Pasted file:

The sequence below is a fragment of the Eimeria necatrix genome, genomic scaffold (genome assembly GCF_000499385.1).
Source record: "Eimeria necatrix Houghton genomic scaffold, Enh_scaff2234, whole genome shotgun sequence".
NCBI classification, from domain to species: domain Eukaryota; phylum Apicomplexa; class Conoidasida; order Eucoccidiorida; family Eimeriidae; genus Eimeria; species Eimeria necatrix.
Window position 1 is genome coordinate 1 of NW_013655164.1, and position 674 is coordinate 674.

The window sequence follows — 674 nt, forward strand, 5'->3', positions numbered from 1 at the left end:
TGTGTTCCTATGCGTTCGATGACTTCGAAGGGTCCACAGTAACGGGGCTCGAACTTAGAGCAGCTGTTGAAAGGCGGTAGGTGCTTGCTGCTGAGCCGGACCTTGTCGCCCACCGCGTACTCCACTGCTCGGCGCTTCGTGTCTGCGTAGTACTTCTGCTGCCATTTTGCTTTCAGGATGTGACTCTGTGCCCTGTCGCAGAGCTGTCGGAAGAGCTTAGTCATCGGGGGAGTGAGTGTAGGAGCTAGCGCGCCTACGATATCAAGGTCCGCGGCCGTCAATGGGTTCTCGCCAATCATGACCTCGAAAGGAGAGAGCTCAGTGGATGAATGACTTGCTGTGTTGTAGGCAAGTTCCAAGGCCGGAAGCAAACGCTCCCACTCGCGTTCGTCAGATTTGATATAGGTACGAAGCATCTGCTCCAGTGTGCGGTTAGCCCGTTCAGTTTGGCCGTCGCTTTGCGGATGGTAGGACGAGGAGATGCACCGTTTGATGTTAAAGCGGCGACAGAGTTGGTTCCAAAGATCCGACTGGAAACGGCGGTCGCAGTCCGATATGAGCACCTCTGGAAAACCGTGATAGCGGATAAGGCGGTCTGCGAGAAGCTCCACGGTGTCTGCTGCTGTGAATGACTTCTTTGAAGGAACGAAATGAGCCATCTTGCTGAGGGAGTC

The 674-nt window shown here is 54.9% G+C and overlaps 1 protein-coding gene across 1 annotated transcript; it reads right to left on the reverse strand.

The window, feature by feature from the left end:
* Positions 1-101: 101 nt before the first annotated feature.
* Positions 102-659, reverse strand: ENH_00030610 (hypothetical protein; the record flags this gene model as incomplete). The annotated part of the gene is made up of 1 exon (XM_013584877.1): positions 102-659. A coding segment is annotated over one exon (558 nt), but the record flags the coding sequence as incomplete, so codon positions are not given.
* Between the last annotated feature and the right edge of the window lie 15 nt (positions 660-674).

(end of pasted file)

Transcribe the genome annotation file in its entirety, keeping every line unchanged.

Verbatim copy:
The sequence below is a fragment of the Eimeria necatrix genome, genomic scaffold (genome assembly GCF_000499385.1).
Source record: "Eimeria necatrix Houghton genomic scaffold, Enh_scaff2234, whole genome shotgun sequence".
NCBI classification, from domain to species: domain Eukaryota; phylum Apicomplexa; class Conoidasida; order Eucoccidiorida; family Eimeriidae; genus Eimeria; species Eimeria necatrix.
Window position 1 is genome coordinate 1 of NW_013655164.1, and position 674 is coordinate 674.

The window sequence follows — 674 nt, forward strand, 5'->3', positions numbered from 1 at the left end:
TGTGTTCCTATGCGTTCGATGACTTCGAAGGGTCCACAGTAACGGGGCTCGAACTTAGAGCAGCTGTTGAAAGGCGGTAGGTGCTTGCTGCTGAGCCGGACCTTGTCGCCCACCGCGTACTCCACTGCTCGGCGCTTCGTGTCTGCGTAGTACTTCTGCTGCCATTTTGCTTTCAGGATGTGACTCTGTGCCCTGTCGCAGAGCTGTCGGAAGAGCTTAGTCATCGGGGGAGTGAGTGTAGGAGCTAGCGCGCCTACGATATCAAGGTCCGCGGCCGTCAATGGGTTCTCGCCAATCATGACCTCGAAAGGAGAGAGCTCAGTGGATGAATGACTTGCTGTGTTGTAGGCAAGTTCCAAGGCCGGAAGCAAACGCTCCCACTCGCGTTCGTCAGATTTGATATAGGTACGAAGCATCTGCTCCAGTGTGCGGTTAGCCCGTTCAGTTTGGCCGTCGCTTTGCGGATGGTAGGACGAGGAGATGCACCGTTTGATGTTAAAGCGGCGACAGAGTTGGTTCCAAAGATCCGACTGGAAACGGCGGTCGCAGTCCGATATGAGCACCTCTGGAAAACCGTGATAGCGGATAAGGCGGTCTGCGAGAAGCTCCACGGTGTCTGCTGCTGTGAATGACTTCTTTGAAGGAACGAAATGAGCCATCTTGCTGAGGGAGTC

The 674-nt window shown here is 54.9% G+C and overlaps 1 protein-coding gene across 1 annotated transcript; it reads right to left on the reverse strand.

The window, feature by feature from the left end:
* Positions 1-101: 101 nt before the first annotated feature.
* Positions 102-659, reverse strand: ENH_00030610 (hypothetical protein; the record flags this gene model as incomplete). The annotated part of the gene is made up of 1 exon (XM_013584877.1): positions 102-659. A coding segment is annotated over one exon (558 nt), but the record flags the coding sequence as incomplete, so codon positions are not given.
* Between the last annotated feature and the right edge of the window lie 15 nt (positions 660-674).